To assess the efficacy and safety of varenicline (Chantix) for the treatment of alcohol dependence. Varenicline is a partial α4β2 nicotinic acetylcholine agonist approved by the Food and Drug Administration for smoking cessation. It has reduced drinking in animal studies and in small studies of humans who were both heavy drinkers and smokers. This is the first multisite clinical trial of varenicline in a population of smokers and nonsmokers with alcohol dependence.
Men and women (n = 200) meeting the criteria for alcohol dependence were recruited across 5 clinical sites. Patients received double-blind varenicline or placebo and a computerized behavioral intervention. Varenicline was titrated during the first week to 2 mg/d, which was maintained during weeks 2 to 13.
The varenicline group had significantly lower weekly percent heavy drinking days (primary outcome) (adjusted mean difference = 10.4), drinks per day, drinks per drinking day, and alcohol craving compared with the placebo group (P < 0.05). The average treatment effect on alcohol use was similar for smokers and nonsmokers. Varenicline was well-tolerated; adverse events were expected and mild.
Varenicline significantly reduced alcohol consumption and craving, making it a potentially viable option for the treatment of alcohol dependence.
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From the Division of Treatment and Recovery Research (RZL, MLR, JBF DEF), National Institute on Alcohol Abuse and Alcoholism, Bethesda, MD; Department of Psychiatric Medicine (BJ, NAT), University of Virginia, Charlottesville, VA; Johns Hopkins University School of Medicine (KED, ECS), Baltimore, MD; Geisel School of Medicine at Dartmouth (AIG, MFB), Lebanon, NH; University of Pennsylvania Treatment Research Center (HMP, KK), Philadelphia, PA; Boston University School of Medicine (DAC, OS-S), Boston, MA; Fast Track Drugs and Biologics (JR, CS), North Potomac, MD; and Decision Sciences Institute/Pacific Institute for Research and Evaluation (RS), Pawtucket, RI. NCIG Study Group members are as follows: Boston Medical Center, Boston, MA and Quincy, MA (Joanna Piechniczek-Buczek, MD, Chris Streeter, MD, Eric Devine, PhD, Courtney Richambault, Laurie Sickles-Colaneri, RN); University of Virginia, Charlottesville, VA (Eva Jenkins-Mendoza, Sean Sembrowich, RN, Jennifer Kim Penberthy, PhD, Amanda Nizam, Nicole Fischer, Shari Steinman, Mindy Borszich); University of Virginia, Richmond, VA (Esther Makanjuola, RN, Tricia Schirmer, Kathryn Polak, Christina Hill, Kathryn Conley, Alison Eonta, Kasy Serdar, Aubrey Gartner, Amy Madigan); Geisel School of Medicine at Dartmouth, Hanover, NH and Bedford, NH (Audrey Kern, MD, Christopher O'Keefe, MS, Mirranda Boshart, Suzanne Miller, Shannon Rondeau, RN, Marjorie Weeks, Pamela Geiger); University of Pennsylvania, Treatment Research Center, Philadelphia, PA (Jennifer Plebani, PhD, William Dundon, PhD, Elizabeth Mahoney, MA, Gail Kaempf, CRPN, Brenda Beitler, APRN, Cynthia Clark, CPRN, Kelly Griffin, Joshua Lachewitz, Elizabeth Wilson, Margo Hendrickson, Tamara Roth, Laurie Downing, NP); and Johns Hopkins University School of Medicine (Joseph Harrison, MS, Kimberly Nelson, LPN, Ashley Bathgate, Connie Lowery, RN, Elana Schwartz, Torran Claiborne, Sarah Hersh).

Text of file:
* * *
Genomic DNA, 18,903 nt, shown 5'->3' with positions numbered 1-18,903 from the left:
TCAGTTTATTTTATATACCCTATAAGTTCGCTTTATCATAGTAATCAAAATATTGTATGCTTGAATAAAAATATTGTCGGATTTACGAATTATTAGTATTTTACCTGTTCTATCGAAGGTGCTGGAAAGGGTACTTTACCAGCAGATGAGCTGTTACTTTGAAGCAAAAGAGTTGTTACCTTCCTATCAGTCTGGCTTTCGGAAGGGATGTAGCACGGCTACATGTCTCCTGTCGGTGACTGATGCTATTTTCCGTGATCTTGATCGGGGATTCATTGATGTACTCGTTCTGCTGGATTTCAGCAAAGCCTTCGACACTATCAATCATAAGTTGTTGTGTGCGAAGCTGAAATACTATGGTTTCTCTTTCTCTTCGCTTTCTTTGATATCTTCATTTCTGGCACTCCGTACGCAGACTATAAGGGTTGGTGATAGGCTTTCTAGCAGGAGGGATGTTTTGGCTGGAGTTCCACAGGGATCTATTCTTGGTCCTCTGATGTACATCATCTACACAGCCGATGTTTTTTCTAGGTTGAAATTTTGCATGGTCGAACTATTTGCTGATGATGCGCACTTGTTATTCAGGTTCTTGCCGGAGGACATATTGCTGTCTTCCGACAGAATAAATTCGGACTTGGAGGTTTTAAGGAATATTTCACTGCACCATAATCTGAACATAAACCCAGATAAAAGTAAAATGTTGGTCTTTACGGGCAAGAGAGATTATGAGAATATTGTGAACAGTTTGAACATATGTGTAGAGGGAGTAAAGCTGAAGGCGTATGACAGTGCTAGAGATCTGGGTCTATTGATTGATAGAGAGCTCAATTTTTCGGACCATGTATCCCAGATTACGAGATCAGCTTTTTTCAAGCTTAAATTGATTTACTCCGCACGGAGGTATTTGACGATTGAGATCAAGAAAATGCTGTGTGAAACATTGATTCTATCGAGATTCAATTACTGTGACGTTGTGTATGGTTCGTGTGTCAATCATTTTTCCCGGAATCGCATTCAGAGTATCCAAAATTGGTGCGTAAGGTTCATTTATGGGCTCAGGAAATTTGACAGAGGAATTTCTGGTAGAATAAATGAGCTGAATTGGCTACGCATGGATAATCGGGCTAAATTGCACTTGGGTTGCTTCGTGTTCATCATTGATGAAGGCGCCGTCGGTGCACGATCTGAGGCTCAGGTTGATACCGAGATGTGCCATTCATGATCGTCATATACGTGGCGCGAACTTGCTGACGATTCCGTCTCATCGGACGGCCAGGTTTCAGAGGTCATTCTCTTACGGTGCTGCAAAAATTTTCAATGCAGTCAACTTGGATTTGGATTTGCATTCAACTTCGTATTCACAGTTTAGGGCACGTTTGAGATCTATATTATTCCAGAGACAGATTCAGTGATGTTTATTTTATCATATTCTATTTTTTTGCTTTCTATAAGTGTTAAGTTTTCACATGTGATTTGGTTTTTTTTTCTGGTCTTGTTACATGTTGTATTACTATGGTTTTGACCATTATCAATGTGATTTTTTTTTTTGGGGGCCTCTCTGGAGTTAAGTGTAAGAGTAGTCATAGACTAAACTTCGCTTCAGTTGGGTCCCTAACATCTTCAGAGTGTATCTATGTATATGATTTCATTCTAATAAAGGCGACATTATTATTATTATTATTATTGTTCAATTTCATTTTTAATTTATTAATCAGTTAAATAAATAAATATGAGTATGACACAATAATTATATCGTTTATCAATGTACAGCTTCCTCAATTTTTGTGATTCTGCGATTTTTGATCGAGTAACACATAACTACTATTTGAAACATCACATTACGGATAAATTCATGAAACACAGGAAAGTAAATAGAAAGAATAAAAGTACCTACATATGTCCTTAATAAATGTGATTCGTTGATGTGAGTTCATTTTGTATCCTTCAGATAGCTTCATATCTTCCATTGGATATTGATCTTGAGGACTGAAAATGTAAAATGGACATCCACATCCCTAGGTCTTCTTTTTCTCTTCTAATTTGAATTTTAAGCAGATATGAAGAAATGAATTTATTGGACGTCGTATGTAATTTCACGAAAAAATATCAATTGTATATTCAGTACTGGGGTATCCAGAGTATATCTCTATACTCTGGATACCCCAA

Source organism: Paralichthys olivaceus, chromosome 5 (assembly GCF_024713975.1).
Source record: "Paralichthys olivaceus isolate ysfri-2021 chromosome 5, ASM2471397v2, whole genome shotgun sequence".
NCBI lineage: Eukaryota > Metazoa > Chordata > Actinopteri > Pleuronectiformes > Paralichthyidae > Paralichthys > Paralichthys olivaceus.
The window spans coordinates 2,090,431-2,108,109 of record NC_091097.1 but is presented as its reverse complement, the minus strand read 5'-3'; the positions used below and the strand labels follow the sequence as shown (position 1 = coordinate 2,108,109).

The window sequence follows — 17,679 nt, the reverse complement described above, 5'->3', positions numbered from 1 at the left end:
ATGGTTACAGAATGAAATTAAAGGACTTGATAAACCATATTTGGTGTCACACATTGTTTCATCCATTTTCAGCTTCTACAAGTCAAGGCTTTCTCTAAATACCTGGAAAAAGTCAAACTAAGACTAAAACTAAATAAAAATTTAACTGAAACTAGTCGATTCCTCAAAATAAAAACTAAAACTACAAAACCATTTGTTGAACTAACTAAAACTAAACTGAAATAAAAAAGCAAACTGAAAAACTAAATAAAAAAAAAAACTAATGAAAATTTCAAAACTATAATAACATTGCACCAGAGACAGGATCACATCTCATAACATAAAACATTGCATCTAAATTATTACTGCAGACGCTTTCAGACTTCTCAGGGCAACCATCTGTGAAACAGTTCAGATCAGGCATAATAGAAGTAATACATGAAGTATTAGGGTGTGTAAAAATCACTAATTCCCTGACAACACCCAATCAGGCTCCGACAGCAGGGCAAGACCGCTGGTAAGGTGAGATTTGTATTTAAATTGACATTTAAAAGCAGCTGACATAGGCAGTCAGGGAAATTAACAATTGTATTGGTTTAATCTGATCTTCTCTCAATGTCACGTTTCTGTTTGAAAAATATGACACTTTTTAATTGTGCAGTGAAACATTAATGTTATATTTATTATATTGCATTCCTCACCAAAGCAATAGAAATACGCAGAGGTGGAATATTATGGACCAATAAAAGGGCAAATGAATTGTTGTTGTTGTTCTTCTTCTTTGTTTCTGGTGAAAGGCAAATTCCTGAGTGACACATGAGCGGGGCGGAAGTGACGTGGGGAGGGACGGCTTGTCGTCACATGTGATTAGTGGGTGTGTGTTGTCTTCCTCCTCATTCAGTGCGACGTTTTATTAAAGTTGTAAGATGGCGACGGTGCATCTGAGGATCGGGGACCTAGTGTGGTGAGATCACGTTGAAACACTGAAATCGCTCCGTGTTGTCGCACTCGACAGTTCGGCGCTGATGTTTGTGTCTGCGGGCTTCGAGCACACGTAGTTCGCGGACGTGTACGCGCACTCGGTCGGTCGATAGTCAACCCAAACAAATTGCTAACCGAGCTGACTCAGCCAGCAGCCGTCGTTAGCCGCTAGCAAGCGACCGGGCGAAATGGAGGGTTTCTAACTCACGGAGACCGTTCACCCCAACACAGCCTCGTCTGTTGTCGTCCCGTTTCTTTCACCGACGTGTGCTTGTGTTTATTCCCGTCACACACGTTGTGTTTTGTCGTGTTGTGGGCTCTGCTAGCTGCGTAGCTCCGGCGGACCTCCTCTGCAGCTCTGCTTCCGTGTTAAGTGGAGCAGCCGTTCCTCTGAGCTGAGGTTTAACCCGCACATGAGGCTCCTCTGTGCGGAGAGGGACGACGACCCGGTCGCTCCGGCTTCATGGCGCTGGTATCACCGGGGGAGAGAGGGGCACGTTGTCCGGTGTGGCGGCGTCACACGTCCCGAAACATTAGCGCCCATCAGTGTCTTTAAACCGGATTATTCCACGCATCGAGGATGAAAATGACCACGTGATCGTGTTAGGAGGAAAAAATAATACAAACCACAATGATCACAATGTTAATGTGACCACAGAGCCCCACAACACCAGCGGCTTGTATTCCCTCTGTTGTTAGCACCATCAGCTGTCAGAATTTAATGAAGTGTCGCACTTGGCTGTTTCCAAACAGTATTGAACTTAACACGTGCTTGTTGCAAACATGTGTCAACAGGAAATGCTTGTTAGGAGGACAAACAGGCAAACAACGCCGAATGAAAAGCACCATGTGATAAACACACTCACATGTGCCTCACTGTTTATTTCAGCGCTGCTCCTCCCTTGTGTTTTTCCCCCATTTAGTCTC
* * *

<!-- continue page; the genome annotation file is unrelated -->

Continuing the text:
Send correspondence and reprint requests to Raye Z. Litten, PhD, Division of Treatment and Recovery Research, National Institute on Alcohol Abuse and Alcoholism, 5635 Fishers Lane, Bethesda, MD 20892. E-mail: firstname.lastname@example.org.
Supported by the National Institute on Alcohol Abuse and Alcoholism (NIAAA) (Contract No. HHSN27200900005C); ClinicalTrials.gov NCT 01146613.
Supplemental digital content is available for this article. Direct URL citation appears in the printed text and is provided in the HTML and PDF versions of this article on the journal's Web site (www.journaladdictionmedicine.com).
The authors declare no conflicts of interest.
Received January 24, 2013
Accepted April 06, 2013